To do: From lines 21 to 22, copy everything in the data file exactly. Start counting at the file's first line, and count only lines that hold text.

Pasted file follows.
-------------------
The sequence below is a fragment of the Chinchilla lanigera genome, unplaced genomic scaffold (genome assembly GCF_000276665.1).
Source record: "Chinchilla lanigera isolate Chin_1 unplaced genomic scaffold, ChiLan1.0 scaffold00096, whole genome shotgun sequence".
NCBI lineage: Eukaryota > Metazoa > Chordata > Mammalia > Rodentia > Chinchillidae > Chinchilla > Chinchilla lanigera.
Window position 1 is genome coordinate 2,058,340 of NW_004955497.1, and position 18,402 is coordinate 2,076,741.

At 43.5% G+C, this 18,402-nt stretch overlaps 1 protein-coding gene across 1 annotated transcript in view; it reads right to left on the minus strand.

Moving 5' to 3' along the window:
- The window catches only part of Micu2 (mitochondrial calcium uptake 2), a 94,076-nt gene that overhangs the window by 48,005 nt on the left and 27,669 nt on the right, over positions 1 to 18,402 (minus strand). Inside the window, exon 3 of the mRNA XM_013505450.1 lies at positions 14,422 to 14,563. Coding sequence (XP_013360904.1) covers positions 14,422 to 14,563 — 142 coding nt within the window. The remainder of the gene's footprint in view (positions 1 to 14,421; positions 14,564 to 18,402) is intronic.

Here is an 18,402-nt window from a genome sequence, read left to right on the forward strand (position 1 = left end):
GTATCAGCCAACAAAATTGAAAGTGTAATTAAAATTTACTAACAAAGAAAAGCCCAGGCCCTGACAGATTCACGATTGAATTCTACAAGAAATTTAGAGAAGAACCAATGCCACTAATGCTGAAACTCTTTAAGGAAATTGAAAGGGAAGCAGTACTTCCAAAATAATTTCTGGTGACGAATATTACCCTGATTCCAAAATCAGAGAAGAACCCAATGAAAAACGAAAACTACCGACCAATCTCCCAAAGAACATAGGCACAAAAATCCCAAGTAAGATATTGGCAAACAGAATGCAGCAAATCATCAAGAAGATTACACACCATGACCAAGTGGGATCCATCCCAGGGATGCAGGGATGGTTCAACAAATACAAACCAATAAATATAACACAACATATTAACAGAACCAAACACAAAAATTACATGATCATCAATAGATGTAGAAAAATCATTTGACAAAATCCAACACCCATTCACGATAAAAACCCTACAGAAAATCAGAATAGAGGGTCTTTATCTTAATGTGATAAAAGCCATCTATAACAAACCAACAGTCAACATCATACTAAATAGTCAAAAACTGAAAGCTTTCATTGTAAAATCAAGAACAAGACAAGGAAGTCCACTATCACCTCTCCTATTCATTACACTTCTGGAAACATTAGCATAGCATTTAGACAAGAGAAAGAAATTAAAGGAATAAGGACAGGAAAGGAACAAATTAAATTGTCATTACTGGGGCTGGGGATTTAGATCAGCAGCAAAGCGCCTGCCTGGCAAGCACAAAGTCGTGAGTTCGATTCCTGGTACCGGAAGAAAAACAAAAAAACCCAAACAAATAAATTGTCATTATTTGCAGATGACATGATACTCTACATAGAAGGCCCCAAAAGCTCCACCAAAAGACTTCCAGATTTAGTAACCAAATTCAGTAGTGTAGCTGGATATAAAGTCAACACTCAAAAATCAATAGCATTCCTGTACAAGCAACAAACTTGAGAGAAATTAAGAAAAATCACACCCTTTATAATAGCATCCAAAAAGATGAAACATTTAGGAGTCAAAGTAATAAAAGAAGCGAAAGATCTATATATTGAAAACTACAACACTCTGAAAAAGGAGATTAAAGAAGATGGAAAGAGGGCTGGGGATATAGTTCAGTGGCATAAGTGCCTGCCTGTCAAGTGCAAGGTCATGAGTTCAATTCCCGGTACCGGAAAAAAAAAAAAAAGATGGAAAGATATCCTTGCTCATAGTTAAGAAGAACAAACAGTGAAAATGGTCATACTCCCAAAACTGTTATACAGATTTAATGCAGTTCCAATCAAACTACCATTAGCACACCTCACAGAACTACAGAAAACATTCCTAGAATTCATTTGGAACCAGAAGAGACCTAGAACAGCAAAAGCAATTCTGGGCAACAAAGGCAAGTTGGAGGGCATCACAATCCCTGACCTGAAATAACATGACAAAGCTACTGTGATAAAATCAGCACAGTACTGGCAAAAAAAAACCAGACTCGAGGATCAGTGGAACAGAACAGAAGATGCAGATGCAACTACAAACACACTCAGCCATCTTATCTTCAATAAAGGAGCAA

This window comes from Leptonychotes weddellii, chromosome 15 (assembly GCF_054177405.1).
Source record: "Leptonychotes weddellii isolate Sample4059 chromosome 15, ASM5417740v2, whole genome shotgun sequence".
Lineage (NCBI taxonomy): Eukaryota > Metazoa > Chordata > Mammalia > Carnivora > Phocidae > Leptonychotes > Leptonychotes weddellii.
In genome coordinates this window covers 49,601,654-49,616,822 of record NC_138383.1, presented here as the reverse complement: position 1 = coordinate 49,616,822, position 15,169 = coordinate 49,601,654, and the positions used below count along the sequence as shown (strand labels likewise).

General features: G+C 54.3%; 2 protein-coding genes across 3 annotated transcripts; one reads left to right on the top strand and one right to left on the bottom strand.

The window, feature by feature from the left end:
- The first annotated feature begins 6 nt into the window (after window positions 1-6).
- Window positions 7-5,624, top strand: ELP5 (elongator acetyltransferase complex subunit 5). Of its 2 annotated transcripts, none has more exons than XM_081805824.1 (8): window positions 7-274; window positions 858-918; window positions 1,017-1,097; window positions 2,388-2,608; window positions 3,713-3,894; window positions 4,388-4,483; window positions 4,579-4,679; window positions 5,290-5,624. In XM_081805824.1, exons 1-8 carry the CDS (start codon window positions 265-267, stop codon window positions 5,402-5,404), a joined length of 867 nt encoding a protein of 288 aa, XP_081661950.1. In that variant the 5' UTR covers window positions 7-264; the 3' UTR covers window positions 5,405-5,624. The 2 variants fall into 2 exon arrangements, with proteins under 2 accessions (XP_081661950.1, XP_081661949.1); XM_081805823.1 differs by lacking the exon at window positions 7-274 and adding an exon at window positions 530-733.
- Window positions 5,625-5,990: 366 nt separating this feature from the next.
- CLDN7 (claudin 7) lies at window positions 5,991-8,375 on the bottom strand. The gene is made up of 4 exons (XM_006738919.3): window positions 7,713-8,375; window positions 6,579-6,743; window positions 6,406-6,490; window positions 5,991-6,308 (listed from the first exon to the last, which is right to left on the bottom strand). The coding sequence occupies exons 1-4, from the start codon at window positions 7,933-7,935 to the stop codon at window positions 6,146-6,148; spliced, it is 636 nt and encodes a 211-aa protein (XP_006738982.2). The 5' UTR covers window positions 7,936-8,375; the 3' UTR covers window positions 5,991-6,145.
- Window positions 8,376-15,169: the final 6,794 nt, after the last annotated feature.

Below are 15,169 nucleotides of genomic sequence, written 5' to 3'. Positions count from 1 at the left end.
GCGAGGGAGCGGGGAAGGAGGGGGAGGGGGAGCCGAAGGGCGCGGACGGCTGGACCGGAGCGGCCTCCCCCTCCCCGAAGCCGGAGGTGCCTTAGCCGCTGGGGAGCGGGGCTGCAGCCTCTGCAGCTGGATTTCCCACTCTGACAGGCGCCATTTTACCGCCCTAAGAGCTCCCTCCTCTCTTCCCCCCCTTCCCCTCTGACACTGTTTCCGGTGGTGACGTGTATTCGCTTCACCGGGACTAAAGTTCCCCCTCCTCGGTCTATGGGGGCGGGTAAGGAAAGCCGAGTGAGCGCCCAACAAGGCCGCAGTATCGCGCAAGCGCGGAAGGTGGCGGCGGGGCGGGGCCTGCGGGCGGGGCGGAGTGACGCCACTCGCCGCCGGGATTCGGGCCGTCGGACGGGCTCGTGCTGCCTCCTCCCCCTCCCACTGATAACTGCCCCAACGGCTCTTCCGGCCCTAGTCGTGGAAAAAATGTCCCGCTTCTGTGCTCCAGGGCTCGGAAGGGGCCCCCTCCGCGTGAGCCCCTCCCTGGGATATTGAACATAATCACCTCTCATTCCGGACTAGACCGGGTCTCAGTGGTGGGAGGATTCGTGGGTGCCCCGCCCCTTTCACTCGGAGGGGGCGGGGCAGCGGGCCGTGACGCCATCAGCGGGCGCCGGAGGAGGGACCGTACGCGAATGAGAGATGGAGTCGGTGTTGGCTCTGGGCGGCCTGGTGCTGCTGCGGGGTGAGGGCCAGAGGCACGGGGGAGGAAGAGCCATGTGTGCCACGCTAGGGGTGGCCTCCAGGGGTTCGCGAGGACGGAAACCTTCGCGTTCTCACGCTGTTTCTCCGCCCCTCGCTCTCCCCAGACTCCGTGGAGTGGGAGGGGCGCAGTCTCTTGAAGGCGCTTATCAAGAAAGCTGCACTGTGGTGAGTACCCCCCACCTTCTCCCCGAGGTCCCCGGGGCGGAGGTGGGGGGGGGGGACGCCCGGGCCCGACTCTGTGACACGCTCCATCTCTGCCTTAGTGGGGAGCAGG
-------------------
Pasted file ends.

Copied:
Below are 15,169 nucleotides of genomic sequence, written 5' to 3'. Positions count from 1 at the left end.
GCGAGGGAGCGGGGAAGGAGGGGGAGGGGGAGCCGAAGGGCGCGGACGGCTGGACCGGAGCGGCCTCCCCCTCCCCGAAGCCGGAGGTGCCTTAGCCGCTGGGGAGCGGGGCTGCAGCCTCTGCAGCTGGATTTCCCACTCTGACAGGCGCCATTTTACCGCCCTAAGAGCTCCCTCCTCTCTTCCCCCCCTTCCCCTCTGACACTGTTTCCGGTGGTGACGTGTATTCGCTTCACCGGGACTAAAGTTCCCCCTCCTCGGTCTATGGGGGCGGGTAAGGAAAGCCGAGTGAGCGCCCAACAAGGCCGCAGTATCGCGCAAGCGCGGAAGGTGGCGGCGGGGCGGGGCCTGCGGGCGGGGCGGAGTGACGCCACTCGCCGCCGGGATTCGGGCCGTCGGACGGGCTCGTGCTGCCTCCTCCCCCTCCCACTGATAACTGCCCCAACGGCTCTTCCGGCCCTAGTCGTGGAAAAAATGTCCCGCTTCTGTGCTCCAGGGCTCGGAAGGGGCCCCCTCCGCGTGAGCCCCTCCCTGGGATATTGAACATAATCACCTCTCATTCCGGACTAGACCGGGTCTCAGTGGTGGGAGGATTCGTGGGTGCCCCGCCCCTTTCACTCGGAGGGGGCGGGGCAGCGGGCCGTGACGCCATCAGCGGGCGCCGGAGGAGGGACCGTACGCGAATGAGAGATGGAGTCGGTGTTGGCTCTGGGCGGCCTGGTGCTGCTGCGGGGTGAGGGCCAGAGGCACGGGGGAGGAAGAGCCATGTGTGCCACGCTAGGGGTGGCCTCCAGGGGTTCGCGAGGACGGAAACCTTCGCGTTCTCACGCTGTTTCTCCGCCCCTCGCTCTCCCCAGACTCCGTGGAGTGGGAGGGGCGCAGTCTCTTGAAGGCGCTTATCAAGAAAGCTGCACTGTGGTGAGTACCCCCCACCTTCTCCCCGAGGTCCCCGGGGCGGAGGTGGGGGGGGGGGACGCCCGGGCCCGACTCTGTGACACGCTCCATCTCTGCCTTAGTGGGGAGCAGG